Melon

Cucumis melo

The melon requires a bit of care, but rewards the work with lovely, sweet fruits. In a warm and protected spot, with plenty of water and nutrition, melons can grow well even in northern latitudes.

Jenny Lind, ekofrö

Sweet Granite, ekofrö

Charentais, ekofrö

Hale's Best Jumbo, ekofrö

Sugar Baby, ekofrö

Herma, ekofrö

History

The melon comes from Persia originally. It was grown around the whole Mediterranean area early and had reached most parts of Europe aided by the Romans. After the fall of the Roman Empire it only appeared sporadically in France and England. Not until the 1400s did it come back for real, chiefly in France where it was greatly appreciated and there several new variants were developed.

The melon is grown, several variants, all over the world today.  C. melo var. reticulates is our common netted melon while the smooth and ridged melon is called C. melo var. cantalupensis. The so called winter melon or casaba C. melo var. inodorus is mostly grown in Asia. It lacks the aroma of the ripe melon.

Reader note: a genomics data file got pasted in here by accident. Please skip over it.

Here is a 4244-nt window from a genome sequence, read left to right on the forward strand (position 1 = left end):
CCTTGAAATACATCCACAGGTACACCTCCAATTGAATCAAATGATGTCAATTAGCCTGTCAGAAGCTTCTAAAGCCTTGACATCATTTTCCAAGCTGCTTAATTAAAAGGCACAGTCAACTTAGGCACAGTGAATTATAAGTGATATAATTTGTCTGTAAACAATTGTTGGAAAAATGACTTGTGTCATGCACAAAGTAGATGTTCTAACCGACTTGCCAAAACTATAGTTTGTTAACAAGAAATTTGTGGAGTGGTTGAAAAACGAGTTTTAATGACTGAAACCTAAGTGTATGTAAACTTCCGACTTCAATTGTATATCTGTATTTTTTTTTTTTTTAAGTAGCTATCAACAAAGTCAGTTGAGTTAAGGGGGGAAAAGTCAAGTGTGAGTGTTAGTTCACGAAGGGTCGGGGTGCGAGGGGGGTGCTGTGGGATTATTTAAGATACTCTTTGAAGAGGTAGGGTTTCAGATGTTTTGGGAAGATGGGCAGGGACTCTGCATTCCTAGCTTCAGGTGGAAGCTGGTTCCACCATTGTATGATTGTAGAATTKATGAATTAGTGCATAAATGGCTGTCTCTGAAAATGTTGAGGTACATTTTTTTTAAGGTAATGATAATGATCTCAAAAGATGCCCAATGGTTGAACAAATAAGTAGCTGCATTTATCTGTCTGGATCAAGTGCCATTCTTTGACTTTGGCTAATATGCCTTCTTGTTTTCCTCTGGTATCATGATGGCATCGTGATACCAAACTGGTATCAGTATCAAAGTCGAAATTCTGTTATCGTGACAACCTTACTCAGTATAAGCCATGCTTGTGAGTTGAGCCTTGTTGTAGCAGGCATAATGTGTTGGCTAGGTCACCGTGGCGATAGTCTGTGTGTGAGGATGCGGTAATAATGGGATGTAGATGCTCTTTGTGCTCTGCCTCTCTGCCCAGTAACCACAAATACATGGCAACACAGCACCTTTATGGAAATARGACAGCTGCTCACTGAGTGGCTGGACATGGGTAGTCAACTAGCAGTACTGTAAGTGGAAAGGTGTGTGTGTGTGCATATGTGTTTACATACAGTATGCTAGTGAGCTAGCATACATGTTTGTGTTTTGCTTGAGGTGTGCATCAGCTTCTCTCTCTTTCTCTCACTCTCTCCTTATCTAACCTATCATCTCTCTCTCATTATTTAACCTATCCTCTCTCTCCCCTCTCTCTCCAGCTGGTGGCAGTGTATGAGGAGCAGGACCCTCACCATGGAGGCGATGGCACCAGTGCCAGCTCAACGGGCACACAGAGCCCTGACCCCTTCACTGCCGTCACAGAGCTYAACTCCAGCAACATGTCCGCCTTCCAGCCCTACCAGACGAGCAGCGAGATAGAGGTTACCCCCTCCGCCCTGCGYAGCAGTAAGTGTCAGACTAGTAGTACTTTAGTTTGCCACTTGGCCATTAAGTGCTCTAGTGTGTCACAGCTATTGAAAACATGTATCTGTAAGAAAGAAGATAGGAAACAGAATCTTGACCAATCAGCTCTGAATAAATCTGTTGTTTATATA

Like other members of the cucumber family the melon is annual with deeply cut hand-like leaves, yellow flowers (sometimes carrying both sexes) and juicy fruits.

Melons are, together with cucumbers, pumpkins, marrows, squashes and gourds, the most commonly grown crops of the gourd family.